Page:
Four Seas In this group, acupuncture treatment was administered according to the four seas theory. The points selected for the study were:
Patients were placed in a seated position and the selected points were disinfected following standard procedure. Dazhu was needled using a 25mm filiform needle, inserted obliquely towards the spine to a depth of 0.8 cun. The remaining points were needled using 40mm filiform needles inserted to a depth of 1.2 cun. After obtaining deqi, the needles were retained for 20 minutes. After the needles were removed, moxibustion was administered using a moxa cigar suspended over each point until a sensation of heat was felt by the patient. Treatment was administered once daily, with five consecutive days of treatment making up one course. A total of four courses of treatment were administered.
Conventional Acupuncture In this group, the following points were selected according to TCM theory:
Patients were treated in a seated position with their knees slightly bent. Following standard disinfection, 40mm filiform needles were inserted at Neixiyan and Dubi to a depth of 1–1.2 cun, taking care not to penetrate the joint capsule. This combination of points is also referred to as Xiyan. Xuehai and Liangqiu were needled to a depth of approximately 1.2 cun using 40mm needles. Taichong and Taixi were needled to a depth of 0.5–0.8 cun using 25mm needles. After obtaining deqi, needles were retained for 20 minutes, followed by suspended moxibustion as detailed above. Treatment was administered daily, with five consecutive days of treatment making up one course. A total of four courses of treatment were administered.
At the Healthcare Medicine Institute, many licensed acupuncturists have noted that patients are unable to comply with daily visits given issues with access to care, insurance coverage, and availability. Recommended are modified protocols to increase treatment intensity (e.g. electroacupuncture, added manual techniques) to facilitate patient recovery.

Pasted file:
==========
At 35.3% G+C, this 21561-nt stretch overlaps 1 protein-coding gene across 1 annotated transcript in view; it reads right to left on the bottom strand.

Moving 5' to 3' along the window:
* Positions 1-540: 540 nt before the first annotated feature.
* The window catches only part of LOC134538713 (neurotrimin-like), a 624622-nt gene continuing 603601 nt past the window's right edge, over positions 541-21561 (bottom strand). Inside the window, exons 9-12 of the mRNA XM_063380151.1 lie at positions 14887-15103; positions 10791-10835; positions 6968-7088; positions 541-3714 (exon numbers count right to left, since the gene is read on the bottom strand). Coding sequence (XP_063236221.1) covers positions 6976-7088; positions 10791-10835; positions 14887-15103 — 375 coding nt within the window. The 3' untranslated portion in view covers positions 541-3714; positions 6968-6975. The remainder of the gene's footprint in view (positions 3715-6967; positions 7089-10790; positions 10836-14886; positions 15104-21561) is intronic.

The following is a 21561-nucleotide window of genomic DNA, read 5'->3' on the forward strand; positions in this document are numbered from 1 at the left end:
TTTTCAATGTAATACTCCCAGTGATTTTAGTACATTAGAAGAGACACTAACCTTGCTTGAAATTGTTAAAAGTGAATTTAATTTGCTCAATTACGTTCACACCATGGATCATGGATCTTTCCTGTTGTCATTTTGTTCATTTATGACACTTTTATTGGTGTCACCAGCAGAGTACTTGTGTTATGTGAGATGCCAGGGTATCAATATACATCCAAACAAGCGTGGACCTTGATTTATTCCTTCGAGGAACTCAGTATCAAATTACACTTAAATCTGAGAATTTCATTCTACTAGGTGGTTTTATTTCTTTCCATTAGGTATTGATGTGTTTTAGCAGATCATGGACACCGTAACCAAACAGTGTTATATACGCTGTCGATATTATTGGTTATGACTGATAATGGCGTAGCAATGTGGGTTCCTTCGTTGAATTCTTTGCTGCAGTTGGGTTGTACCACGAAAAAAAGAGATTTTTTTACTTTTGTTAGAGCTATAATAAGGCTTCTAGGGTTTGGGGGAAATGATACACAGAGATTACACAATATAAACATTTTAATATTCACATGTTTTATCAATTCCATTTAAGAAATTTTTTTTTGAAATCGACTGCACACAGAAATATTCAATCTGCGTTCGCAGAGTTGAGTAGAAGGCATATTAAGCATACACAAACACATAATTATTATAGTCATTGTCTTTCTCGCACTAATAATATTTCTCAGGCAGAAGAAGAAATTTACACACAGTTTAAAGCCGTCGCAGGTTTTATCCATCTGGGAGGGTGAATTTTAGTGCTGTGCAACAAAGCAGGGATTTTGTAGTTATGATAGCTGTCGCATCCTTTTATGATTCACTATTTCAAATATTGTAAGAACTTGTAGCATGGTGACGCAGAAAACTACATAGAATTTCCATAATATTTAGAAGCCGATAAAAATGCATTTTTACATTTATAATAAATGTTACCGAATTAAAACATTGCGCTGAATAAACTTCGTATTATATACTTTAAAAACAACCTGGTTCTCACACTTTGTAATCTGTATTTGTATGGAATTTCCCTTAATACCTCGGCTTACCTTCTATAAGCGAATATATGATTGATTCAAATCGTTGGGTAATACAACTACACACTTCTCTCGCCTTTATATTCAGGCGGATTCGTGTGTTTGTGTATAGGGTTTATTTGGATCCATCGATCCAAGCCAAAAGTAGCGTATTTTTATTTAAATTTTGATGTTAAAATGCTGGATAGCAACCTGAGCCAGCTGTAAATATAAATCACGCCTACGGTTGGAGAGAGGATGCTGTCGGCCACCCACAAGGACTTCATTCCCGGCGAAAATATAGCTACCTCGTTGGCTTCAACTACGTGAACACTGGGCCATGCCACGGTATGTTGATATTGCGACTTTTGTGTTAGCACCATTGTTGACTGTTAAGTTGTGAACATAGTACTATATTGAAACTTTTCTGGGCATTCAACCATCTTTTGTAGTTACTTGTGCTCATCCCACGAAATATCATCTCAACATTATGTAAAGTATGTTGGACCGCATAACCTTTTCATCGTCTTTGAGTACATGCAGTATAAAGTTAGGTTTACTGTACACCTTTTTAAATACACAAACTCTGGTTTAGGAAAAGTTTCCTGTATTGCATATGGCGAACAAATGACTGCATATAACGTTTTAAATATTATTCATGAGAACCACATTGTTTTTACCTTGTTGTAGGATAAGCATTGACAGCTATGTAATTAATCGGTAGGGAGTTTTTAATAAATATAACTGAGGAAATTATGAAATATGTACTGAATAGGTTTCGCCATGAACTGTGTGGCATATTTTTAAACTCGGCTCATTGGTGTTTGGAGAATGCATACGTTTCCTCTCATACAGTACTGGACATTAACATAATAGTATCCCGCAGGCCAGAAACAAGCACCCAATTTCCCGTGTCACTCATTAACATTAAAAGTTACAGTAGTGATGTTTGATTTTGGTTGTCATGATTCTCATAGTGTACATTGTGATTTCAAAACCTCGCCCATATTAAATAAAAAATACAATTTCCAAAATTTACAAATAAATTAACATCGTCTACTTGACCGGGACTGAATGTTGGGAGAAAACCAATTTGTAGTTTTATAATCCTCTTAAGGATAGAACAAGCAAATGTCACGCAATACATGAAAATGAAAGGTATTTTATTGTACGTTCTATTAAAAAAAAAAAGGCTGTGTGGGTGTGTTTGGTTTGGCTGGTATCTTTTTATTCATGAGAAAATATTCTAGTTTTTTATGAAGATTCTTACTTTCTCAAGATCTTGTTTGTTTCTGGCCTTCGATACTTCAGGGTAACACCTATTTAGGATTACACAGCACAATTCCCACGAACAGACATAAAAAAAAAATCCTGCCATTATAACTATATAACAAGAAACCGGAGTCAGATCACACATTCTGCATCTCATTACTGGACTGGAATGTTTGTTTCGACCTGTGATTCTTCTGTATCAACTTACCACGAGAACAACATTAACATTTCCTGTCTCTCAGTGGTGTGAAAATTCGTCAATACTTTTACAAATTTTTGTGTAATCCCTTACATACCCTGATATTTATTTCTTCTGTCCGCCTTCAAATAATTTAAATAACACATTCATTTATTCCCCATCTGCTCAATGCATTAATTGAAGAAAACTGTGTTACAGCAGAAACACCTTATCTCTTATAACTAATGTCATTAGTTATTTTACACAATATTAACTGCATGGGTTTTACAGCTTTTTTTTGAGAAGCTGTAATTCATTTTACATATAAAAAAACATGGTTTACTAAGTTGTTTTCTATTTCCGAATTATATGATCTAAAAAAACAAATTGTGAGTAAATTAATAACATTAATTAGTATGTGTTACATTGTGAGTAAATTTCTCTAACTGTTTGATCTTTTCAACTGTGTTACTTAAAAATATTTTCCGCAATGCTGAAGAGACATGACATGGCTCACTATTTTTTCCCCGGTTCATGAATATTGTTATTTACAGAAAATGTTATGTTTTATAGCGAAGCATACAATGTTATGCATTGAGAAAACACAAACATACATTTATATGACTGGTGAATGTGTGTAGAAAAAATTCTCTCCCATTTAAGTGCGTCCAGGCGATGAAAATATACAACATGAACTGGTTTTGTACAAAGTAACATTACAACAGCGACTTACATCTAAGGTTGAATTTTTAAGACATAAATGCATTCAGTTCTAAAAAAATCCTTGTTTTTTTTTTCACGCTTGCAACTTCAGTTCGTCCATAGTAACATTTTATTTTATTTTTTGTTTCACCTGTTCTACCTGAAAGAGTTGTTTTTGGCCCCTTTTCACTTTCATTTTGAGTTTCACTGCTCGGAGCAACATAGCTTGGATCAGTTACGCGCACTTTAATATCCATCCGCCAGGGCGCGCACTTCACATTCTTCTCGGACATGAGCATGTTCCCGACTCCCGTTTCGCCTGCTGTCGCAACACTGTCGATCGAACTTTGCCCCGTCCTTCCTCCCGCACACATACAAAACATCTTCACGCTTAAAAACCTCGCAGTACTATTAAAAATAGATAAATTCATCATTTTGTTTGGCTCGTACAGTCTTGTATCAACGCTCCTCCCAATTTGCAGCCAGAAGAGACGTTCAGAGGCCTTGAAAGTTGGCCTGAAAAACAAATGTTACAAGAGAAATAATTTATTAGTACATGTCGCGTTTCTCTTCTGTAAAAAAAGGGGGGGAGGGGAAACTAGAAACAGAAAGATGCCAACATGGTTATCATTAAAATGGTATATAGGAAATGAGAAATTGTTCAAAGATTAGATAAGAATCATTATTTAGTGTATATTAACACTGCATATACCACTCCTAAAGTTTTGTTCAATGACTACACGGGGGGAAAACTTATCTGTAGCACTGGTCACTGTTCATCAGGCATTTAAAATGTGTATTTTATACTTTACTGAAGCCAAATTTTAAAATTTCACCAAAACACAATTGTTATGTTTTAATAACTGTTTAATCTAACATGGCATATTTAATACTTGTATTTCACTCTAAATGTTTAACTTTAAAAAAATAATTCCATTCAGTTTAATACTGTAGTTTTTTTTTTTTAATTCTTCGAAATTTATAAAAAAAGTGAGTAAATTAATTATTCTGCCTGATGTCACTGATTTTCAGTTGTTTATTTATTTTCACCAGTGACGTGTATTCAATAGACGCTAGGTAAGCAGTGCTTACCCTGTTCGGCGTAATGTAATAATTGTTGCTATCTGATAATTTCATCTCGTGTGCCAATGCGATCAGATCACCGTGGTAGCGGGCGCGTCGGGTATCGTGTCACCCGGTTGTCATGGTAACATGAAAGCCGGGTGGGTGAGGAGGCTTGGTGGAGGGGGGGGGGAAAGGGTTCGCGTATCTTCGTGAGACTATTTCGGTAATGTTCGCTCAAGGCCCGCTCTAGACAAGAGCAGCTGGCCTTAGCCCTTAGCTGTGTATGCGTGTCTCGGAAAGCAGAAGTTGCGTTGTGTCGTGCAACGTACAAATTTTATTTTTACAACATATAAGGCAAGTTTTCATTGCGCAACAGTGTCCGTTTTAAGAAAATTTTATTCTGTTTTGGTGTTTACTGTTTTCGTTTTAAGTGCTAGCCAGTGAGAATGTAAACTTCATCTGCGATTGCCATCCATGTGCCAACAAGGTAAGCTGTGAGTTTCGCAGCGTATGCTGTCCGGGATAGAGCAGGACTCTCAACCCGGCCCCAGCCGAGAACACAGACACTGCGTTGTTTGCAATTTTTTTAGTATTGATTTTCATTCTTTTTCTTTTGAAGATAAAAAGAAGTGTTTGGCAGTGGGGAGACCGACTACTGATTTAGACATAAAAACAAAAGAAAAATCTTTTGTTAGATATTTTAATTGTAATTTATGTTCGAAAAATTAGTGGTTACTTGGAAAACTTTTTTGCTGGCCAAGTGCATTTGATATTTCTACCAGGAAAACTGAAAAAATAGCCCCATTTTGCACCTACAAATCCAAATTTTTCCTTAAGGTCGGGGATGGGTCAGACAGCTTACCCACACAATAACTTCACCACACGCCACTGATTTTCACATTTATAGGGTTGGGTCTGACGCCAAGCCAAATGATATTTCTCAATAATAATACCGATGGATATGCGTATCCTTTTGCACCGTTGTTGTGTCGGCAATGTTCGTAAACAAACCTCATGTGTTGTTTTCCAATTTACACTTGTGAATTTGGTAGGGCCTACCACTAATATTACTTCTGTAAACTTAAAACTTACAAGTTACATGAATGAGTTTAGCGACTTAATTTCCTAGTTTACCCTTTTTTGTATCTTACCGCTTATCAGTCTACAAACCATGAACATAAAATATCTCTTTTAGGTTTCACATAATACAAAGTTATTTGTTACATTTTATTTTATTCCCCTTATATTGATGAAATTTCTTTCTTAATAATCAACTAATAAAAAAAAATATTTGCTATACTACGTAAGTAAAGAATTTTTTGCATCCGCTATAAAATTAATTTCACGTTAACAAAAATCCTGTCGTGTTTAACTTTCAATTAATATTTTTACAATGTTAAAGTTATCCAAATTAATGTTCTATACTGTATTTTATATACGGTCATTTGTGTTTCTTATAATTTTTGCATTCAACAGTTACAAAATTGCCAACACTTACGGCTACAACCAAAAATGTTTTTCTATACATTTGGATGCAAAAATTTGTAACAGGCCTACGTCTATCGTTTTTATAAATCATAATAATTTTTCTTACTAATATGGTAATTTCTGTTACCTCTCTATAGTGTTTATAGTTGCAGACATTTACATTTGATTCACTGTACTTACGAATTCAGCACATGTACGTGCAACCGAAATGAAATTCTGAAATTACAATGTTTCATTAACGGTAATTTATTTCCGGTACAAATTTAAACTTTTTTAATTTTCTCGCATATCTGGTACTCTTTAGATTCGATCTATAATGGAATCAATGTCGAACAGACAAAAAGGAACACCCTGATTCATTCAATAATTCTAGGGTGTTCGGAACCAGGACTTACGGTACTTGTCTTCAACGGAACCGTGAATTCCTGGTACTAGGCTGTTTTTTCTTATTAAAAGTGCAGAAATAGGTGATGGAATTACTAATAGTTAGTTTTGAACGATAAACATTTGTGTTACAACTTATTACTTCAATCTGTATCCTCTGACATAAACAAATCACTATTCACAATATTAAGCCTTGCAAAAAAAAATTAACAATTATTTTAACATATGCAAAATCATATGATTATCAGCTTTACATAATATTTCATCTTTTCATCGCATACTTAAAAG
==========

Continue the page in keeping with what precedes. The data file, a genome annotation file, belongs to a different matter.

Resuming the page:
Results The primary methods of assessment were the McGill pain Questionnaire (MPQ), Index of Severity for Osteoarthritis of the Knee (Lequesne MG), Lysholm Knee Scoring Scale (LKSS), Western Ontario and McMaster Universities Osteoarthritis Index (WOMAC), and the Japanese Orthopaedic Association Score for Osteoarthritic Knees (JOA). In addition, the participants self-assessed their improvement in symptom reporting and overall satisfaction with the treatment provided.
Both groups experienced significantly reduced MPQ and LKSS scores following treatment, with no significant difference between the two groups. Reductions were also seen in both groups’ Lequesne MG scores; notably, reductions in the four seas acupuncture group were significantly greater. WOMAC scores fell in both groups in the areas of pain, stiffness, and mobility, with total scores in the four seas acupuncture group being significantly lower. JOA scores improved for both groups; improvement was greater in the four seas group.
Summary The two aforementioned types of acupuncture are safe and effective for the treatment of knee osteoarthritis. To learn more, contact your local licensed acupuncturist and inquire about knee treatments.
Reference: Chen Yin-yao (2018) “Therapeutic observations of Four Seas Theory-based Acupuncture-moxibustion for Knee Osteoarthritis of Liver-kidney Deficiency Type” Shanghai Journal of Acupuncture and Moxibustion, vol. 37 (7), pp. 804-808.